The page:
It took me a good few months to actually say the words, out loud, without apology: I am making a film. Colleagues would ask me what I was working on and I would mumble something about Ebola, something about partnerships, and then a new project starting in September. August arrived and I progressed to an apologetic laugh and a Hugh Grant-esque ‘Actually, I’m making a film about HIV/AIDS in Tanzania, but you know sort of, oh er, and anyway, how’s your book?’ Even though I said those words I didn’t really believe that was what I was working on or that it would happen. By the end of the summer I was confidently able to say this, the money to make the film had arrived at my university, and people were not laughing back at me, but were starting to ask questions that I could answer. Now I will bore anyone I meet about it (this is clearly why I set up this blog – better to bore the unknown than lose friends), this is happening: I am making a film.
Part of my reticence to say anything is that I am an academic working in International Relations, not in film or cinematic politics. Academics not working in film studies or related aspects of the arts are funny about film. In my experience they either see it as a non-academic endeavour to be tolerated for the purposes of the now-dreaded impact but not really the work of an academic; or there is the other academic who may share some of the concerns of the former category but recognise the worth of film in teaching, research methods, and changing perceptions in a range of audiences. Across both camps are those who would quite like to be on telly or filmed in front of their books offering expert opinions for a documentary. Hence if you tell an academic you are going to make a film the response tends to be ‘what and you’re not teaching?’ ‘who gave you the money to do that?’ or ‘Are you going to be in it?’ The answer to all three if interested is: No, Axa, No. A lot of people just laugh, smirk, or ask to be in it (you know who you are): I really blame Brian Cox and his galaxy amaaaazingness for this.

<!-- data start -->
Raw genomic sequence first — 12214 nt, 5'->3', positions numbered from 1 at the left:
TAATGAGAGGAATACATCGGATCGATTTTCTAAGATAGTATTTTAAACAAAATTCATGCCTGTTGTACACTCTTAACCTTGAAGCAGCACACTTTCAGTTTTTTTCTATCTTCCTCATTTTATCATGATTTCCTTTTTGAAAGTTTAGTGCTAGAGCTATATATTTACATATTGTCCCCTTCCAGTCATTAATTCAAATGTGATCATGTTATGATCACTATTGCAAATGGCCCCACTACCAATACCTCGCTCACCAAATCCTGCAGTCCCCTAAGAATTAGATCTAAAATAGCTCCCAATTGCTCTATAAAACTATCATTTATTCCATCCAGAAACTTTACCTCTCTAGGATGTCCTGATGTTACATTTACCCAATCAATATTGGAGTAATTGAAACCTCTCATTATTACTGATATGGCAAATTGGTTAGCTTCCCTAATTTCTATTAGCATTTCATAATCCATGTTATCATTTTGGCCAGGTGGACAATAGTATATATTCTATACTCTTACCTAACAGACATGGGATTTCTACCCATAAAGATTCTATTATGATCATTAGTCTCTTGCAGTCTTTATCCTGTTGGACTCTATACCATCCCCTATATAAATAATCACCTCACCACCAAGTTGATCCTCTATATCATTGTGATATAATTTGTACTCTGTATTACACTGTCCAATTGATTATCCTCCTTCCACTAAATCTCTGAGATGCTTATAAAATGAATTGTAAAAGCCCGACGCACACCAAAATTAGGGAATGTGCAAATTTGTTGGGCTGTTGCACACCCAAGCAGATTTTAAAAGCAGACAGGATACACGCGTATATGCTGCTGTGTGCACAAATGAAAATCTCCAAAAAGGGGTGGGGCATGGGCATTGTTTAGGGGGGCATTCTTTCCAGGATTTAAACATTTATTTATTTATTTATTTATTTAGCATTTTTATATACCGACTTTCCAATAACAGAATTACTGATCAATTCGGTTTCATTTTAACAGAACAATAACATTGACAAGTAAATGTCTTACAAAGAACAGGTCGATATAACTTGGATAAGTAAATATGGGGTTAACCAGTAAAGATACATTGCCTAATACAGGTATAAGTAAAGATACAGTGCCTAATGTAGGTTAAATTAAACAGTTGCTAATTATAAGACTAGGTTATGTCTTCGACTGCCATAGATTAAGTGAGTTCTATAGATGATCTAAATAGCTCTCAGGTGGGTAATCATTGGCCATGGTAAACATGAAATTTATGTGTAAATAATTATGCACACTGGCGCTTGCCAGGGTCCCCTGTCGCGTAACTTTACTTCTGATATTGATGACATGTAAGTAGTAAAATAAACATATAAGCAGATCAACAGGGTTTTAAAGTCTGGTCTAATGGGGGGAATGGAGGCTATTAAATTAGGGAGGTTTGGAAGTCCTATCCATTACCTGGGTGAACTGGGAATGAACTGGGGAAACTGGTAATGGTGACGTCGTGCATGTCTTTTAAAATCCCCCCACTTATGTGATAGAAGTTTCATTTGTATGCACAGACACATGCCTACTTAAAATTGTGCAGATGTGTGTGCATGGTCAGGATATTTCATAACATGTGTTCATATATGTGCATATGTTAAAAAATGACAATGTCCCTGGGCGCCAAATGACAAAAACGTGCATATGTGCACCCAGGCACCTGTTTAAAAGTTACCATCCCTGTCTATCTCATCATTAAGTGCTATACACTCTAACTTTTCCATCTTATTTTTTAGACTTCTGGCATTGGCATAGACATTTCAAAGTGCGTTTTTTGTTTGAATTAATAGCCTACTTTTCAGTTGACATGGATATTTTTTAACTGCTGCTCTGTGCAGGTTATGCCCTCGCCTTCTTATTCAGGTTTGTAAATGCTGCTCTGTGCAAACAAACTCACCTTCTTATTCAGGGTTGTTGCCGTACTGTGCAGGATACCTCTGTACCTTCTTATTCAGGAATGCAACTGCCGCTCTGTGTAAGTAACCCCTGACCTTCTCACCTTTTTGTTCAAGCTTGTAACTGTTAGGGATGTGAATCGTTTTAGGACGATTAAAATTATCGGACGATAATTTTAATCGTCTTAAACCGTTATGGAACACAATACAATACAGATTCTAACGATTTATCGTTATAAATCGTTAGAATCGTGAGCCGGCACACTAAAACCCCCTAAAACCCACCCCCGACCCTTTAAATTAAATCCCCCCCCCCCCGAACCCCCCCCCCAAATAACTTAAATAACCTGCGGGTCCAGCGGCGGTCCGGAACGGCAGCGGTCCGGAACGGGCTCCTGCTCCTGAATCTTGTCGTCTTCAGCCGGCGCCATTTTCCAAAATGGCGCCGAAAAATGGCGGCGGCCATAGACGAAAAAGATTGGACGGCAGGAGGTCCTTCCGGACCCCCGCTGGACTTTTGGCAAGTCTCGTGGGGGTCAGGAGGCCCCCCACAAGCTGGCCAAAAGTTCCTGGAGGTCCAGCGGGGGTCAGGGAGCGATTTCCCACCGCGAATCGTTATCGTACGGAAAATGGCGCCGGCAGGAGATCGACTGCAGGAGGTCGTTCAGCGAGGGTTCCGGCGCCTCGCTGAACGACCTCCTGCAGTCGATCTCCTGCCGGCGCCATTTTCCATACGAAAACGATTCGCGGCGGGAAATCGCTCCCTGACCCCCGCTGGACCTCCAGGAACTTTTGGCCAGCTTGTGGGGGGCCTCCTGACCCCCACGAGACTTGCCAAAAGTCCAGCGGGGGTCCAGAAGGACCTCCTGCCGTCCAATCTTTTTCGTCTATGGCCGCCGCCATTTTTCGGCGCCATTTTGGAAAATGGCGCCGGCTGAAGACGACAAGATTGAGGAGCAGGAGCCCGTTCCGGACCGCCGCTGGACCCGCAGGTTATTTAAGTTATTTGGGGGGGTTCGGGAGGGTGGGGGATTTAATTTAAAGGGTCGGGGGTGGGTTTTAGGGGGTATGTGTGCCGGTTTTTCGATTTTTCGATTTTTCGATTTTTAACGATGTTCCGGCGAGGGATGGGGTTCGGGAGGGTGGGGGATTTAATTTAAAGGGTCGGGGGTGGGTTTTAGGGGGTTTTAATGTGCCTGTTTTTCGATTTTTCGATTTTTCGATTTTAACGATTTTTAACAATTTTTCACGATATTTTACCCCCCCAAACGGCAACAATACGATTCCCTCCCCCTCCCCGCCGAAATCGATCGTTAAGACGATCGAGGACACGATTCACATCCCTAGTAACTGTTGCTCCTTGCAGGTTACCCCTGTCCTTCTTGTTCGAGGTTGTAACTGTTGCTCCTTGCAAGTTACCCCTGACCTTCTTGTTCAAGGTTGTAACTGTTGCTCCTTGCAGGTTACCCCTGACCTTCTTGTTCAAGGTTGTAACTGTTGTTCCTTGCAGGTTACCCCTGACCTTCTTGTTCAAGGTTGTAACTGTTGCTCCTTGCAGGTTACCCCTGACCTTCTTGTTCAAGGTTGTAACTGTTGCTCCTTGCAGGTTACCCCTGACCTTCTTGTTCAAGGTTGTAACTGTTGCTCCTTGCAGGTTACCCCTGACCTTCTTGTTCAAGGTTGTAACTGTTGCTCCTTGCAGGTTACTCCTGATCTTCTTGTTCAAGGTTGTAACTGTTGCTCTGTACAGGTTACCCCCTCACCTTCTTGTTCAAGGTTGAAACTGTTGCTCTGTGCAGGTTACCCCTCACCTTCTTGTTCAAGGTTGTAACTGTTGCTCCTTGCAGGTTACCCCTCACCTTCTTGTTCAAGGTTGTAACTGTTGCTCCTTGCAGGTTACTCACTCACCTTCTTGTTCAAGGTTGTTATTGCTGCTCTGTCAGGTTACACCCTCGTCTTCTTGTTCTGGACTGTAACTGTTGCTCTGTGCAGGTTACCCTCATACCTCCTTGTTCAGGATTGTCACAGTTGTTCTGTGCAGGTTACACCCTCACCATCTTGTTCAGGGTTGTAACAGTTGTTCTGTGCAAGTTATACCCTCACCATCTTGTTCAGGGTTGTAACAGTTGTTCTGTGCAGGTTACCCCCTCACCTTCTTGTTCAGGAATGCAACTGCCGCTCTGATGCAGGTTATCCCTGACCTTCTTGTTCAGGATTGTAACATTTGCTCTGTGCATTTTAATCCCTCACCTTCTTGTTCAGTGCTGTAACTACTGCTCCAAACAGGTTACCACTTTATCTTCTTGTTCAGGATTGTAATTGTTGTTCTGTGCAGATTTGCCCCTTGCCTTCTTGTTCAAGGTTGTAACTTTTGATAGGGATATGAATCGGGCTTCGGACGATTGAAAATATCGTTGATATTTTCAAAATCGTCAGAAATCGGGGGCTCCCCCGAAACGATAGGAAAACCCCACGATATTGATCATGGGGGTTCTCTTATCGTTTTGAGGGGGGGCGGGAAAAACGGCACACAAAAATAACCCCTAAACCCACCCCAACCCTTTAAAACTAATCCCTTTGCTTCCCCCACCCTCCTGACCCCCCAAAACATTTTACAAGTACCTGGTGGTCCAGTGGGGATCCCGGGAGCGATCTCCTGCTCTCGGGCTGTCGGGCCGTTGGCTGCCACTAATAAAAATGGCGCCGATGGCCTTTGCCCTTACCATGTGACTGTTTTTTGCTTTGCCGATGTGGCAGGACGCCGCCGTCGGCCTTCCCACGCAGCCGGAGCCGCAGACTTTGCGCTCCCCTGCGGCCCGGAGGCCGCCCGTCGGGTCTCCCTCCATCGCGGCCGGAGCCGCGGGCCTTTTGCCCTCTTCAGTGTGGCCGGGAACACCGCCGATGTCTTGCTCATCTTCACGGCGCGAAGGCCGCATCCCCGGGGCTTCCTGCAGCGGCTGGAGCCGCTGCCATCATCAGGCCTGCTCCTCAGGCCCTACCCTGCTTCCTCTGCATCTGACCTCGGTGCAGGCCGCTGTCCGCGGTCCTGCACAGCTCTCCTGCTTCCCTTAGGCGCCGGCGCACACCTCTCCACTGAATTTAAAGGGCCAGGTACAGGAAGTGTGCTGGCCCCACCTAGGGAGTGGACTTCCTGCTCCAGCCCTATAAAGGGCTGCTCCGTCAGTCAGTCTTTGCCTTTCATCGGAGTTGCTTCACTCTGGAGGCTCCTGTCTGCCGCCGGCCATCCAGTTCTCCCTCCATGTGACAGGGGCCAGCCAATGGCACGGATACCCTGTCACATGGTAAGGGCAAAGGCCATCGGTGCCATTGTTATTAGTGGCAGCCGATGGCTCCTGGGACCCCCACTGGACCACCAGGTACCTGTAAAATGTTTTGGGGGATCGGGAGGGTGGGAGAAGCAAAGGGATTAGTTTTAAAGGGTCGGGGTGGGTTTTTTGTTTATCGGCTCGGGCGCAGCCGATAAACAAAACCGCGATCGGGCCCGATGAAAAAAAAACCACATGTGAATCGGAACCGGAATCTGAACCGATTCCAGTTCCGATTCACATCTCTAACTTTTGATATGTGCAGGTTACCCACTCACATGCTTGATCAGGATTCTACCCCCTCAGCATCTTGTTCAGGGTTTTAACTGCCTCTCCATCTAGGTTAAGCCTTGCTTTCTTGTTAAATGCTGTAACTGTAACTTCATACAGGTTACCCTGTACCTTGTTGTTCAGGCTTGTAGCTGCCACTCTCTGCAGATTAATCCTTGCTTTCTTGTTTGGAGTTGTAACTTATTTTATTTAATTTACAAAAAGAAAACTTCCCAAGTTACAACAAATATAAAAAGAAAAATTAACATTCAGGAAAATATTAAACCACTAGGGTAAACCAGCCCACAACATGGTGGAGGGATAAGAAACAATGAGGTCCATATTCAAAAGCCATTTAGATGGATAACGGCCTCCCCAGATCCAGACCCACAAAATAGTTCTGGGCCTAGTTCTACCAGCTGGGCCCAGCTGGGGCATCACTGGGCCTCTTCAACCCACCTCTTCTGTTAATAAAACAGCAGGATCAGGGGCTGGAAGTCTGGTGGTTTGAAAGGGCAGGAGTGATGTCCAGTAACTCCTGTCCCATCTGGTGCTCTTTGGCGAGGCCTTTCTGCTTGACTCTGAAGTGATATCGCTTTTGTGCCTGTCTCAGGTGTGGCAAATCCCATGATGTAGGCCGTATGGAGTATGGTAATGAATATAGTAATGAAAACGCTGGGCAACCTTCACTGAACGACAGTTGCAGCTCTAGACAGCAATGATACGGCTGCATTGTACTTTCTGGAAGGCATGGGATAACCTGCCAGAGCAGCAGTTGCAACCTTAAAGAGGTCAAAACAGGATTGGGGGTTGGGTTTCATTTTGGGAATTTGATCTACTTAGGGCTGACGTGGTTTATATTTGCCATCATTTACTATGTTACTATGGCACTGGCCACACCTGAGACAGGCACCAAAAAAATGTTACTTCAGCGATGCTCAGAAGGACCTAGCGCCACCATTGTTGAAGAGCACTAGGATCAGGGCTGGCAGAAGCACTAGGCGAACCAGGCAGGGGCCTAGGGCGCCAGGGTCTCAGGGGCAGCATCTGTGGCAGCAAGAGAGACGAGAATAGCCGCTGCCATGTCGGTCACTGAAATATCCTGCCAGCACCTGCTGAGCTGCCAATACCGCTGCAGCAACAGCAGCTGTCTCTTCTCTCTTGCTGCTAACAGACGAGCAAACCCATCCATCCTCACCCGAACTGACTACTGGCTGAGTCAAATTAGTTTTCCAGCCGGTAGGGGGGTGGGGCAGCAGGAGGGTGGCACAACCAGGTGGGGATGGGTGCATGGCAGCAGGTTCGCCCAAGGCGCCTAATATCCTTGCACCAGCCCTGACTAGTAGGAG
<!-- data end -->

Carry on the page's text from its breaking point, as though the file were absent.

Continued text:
It is also tricky telling people from the film world that you intend to make a film if you’re an academic from International Relations with no experience in film. In some cases this has led to everyone telling me how much everything costs and how important their stage in the process is, and then hit me with the names of crew members or gadgetry that I don’t understand that are both apparently essential (never the case) and will increase my budget by £5000 (seemingly always the case). However in most instances people are so happy to hear that I have already secured funding that they have given me a lot of free advice in exchange for coffee (incidentally the film world knows better coffee shops than the academic world – I understand such a statement may get me kicked out of the academy but it’s true, up your game academy!) and offered me their services for a highly reasonable fee. Now that I know the difference between a focus puller and a Director of Photography I am a regular sipsmith sipper at the new Picturehouse Central loudly recounting pre-production plans to friends in an ex-and-shoff (excited and showing off – an excellent phrase, courtesy of my boyfriend’s Mum) manner to any potential film people that may want to think I’m a bigger deal than I am.
Of course nothing is as yet on film. We have no central characters. Or script. Or full crew. Two flights have been booked to Tanzania but we still don’t have a location/team of interpreters/driver. But I do have the best Director ever signed up. And I have the best line up of advisors I could ask for, so mark my words, this is happening: I am making a film.